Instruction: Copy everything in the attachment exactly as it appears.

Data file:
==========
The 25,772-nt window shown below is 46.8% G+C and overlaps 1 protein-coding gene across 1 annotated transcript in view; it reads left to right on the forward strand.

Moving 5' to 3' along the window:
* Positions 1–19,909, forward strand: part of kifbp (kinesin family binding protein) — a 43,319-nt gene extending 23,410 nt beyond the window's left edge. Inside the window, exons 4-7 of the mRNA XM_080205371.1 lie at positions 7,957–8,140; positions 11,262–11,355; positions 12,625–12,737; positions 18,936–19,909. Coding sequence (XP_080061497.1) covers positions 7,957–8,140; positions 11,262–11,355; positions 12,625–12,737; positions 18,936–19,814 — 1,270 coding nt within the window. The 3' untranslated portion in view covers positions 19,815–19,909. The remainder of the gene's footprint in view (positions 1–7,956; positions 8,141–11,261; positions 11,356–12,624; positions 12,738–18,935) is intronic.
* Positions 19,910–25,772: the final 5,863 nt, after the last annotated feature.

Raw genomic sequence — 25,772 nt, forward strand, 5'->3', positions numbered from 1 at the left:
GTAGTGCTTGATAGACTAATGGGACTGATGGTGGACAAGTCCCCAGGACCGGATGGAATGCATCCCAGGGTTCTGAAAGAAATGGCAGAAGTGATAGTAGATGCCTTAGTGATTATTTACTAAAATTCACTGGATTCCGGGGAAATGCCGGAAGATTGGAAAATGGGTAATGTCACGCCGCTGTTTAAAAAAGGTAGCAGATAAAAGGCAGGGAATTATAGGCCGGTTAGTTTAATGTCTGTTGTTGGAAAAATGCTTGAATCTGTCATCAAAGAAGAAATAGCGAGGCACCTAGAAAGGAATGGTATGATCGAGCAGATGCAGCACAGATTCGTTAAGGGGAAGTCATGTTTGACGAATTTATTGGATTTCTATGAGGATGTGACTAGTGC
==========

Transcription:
The 25,772-nt window shown below is 46.8% G+C and overlaps 1 protein-coding gene across 1 annotated transcript in view; it reads left to right on the forward strand.

Moving 5' to 3' along the window:
* Positions 1–19,909, forward strand: part of kifbp (kinesin family binding protein) — a 43,319-nt gene extending 23,410 nt beyond the window's left edge. Inside the window, exons 4-7 of the mRNA XM_080205371.1 lie at positions 7,957–8,140; positions 11,262–11,355; positions 12,625–12,737; positions 18,936–19,909. Coding sequence (XP_080061497.1) covers positions 7,957–8,140; positions 11,262–11,355; positions 12,625–12,737; positions 18,936–19,814 — 1,270 coding nt within the window. The 3' untranslated portion in view covers positions 19,815–19,909. The remainder of the gene's footprint in view (positions 1–7,956; positions 8,141–11,261; positions 11,356–12,624; positions 12,738–18,935) is intronic.
* Positions 19,910–25,772: the final 5,863 nt, after the last annotated feature.

Raw genomic sequence — 25,772 nt, forward strand, 5'->3', positions numbered from 1 at the left:
GTAGTGCTTGATAGACTAATGGGACTGATGGTGGACAAGTCCCCAGGACCGGATGGAATGCATCCCAGGGTTCTGAAAGAAATGGCAGAAGTGATAGTAGATGCCTTAGTGATTATTTACTAAAATTCACTGGATTCCGGGGAAATGCCGGAAGATTGGAAAATGGGTAATGTCACGCCGCTGTTTAAAAAAGGTAGCAGATAAAAGGCAGGGAATTATAGGCCGGTTAGTTTAATGTCTGTTGTTGGAAAAATGCTTGAATCTGTCATCAAAGAAGAAATAGCGAGGCACCTAGAAAGGAATGGTATGATCGAGCAGATGCAGCACAGATTCGTTAAGGGGAAGTCATGTTTGACGAATTTATTGGATTTCTATGAGGATGTGACTAGTGC